Amalfi: Activities

In advance we wanted to tell you more about some of the beautiful and historic places we will visit while living on Ischia. Here below you’ll find a lovely summary to savor as you start getting ready for your EPIC trip to Italy!

Ischia Ponte

The ancient village of Ischia Ponte, also called Village of Celsa for the presence of mulberries, is an ancient village of sailors and fishermen, dating back to the 18th century. Since then Ischia Ponte has been considered the richest and most prosperous municipality of the island. For sure we will visit the famous via Roma and Corso Vittoria Colonna and the beautiful Cathedral of Assunta, built in 1301 and remodeled in 1700. The crypt, decorated with frescoes of Giotto’s school, still preserves the remains of the noble families of the island.

Ischia Sant’Angelo – Oasis of Peace and Wellness

Sant’Angelo Ischia, a small fishing village South of the island of Ischia has always had a unique charm because of its combined characteristics of “pristine and primeval.” Key sights include the Tower and the old center which starts from the small square with a bunch of old houses partially restored, that open up like a fan.

Sant’Angelo d’Ischia is actually a rock connected to the rest of the island by a thin isthmus and testimony of the island’s volcanic nature. At the top of the islet called the “Tower” once stood a small church where St. Michael, the guardian angel who gave his name appeared in the village.

Past the church, you will find Quarry Petrelle where you can cook an egg in less than a minute on the stones. Sant’Angelo d’Ischia is one of the favorite destinations because of its gardens, spas and outdoor restaurants that have maintained the beautiful scenery and above all peace and tranquility, not to mention the beautiful boutiques that offer top quality fashion. This area is also rich in thermal springs and offers beautiful beaches, including that of the fumaroles.


Sorgeto is an islet situated in the municipality of Forio, and home to a truly natural thermal park in the open air. Mineral springs, sauna and therapeutical vapours, are one of Mother Nature’s greatest gifts to the island of Ischia.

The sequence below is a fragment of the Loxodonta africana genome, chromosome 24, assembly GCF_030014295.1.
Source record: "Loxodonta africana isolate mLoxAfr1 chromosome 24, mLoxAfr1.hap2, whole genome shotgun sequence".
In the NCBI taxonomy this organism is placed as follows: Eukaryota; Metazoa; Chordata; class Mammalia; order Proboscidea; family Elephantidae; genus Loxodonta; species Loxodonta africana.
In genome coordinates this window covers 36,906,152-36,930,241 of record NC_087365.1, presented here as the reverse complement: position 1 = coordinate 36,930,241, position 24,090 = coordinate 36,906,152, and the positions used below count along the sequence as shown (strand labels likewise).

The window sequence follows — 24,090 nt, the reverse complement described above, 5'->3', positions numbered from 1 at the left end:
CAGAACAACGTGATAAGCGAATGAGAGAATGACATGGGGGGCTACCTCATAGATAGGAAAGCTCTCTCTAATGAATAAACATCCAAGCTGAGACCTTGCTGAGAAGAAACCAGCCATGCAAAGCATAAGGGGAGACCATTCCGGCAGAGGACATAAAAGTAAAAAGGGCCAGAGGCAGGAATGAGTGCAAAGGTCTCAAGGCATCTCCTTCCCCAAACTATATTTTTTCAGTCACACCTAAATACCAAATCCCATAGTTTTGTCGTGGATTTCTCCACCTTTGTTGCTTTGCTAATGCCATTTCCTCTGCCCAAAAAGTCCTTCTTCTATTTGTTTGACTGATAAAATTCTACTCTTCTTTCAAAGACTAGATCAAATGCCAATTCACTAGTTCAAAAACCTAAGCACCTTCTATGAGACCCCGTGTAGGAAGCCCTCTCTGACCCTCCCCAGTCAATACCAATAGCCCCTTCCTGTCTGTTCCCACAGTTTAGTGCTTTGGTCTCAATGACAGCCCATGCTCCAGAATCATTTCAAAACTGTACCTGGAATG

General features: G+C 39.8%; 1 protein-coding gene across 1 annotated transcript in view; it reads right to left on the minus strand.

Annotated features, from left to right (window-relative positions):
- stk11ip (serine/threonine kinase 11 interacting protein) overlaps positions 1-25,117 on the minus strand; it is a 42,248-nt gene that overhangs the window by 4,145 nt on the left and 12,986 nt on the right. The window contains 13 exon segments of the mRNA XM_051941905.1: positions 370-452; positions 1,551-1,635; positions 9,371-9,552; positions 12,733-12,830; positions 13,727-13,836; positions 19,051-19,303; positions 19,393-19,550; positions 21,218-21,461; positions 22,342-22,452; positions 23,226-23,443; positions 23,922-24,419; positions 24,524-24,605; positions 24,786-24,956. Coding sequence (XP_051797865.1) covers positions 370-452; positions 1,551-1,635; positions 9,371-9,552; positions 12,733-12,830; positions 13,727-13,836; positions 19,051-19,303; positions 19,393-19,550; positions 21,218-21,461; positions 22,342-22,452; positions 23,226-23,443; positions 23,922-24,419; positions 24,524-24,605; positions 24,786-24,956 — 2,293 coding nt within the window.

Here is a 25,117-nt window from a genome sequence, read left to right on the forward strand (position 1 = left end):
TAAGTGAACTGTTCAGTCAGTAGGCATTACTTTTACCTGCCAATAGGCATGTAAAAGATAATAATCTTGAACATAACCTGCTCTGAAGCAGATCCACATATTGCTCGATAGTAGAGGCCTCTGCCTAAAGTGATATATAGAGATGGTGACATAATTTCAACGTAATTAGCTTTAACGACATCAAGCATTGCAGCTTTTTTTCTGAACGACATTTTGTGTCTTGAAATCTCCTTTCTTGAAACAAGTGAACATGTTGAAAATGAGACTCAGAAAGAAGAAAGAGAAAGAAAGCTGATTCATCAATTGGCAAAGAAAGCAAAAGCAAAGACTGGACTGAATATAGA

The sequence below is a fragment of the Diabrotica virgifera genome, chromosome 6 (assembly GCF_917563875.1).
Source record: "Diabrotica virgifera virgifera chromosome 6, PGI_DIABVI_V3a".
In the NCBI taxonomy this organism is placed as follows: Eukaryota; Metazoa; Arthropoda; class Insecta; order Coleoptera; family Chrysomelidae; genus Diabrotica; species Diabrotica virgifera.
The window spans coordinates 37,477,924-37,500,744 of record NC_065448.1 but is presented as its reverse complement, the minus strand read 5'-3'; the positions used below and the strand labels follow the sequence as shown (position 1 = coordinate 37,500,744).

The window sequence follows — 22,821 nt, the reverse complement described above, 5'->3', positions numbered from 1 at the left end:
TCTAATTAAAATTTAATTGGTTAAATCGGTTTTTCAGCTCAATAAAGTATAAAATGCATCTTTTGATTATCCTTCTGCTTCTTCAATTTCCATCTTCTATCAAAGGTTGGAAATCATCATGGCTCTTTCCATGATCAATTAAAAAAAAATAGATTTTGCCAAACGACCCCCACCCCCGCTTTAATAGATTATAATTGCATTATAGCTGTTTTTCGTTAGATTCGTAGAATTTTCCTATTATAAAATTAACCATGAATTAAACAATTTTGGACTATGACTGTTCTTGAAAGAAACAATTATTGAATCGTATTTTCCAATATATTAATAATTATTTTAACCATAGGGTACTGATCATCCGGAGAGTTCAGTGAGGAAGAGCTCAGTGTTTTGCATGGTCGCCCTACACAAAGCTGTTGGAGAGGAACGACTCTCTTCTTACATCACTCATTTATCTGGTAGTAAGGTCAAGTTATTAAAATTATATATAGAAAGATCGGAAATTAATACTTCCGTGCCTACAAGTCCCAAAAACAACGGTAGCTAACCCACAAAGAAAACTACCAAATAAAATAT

Reachable via sea by taxi boat or by going down 200 stairs from the suburb of Panza, it’s a delight to immerse onself into that mix of warm-cool water with the most amazing sunsets you can image. One of the most charming characteristics of Sorgeto is having a bath here at the night, in the warm waters beneath a starry sky. You can relax and spend unforgettable moments!

Mount Epomeo

In Italian: pronounced “Monte Epomeo” is the highest mountain on the volcanic island of Ischia, in the Gulf of Naples, Italy. Reaching a height of 789 metres (2,589 ft), it towers above the rest of Ischia. Much of Epomeo is covered in lush greenery, with a few vineyards also occupying its slopes. Approximately 75 metres (246 ft) from the peak the mountain is covered in white lava. A path leads to the summit of the mountain from Fontana, a quiet traditional village.

Thanks to its geo-morphological and climatic peculiarities Ischia provides a unique environment in the Mediterranean Sea, a laboratory in which to appreciate the meaning of biodiversity. From a geological point of view it is a complex mix of several raised and inclined plots, separated by fractures and faults that gave rise to a series of volcanic structures.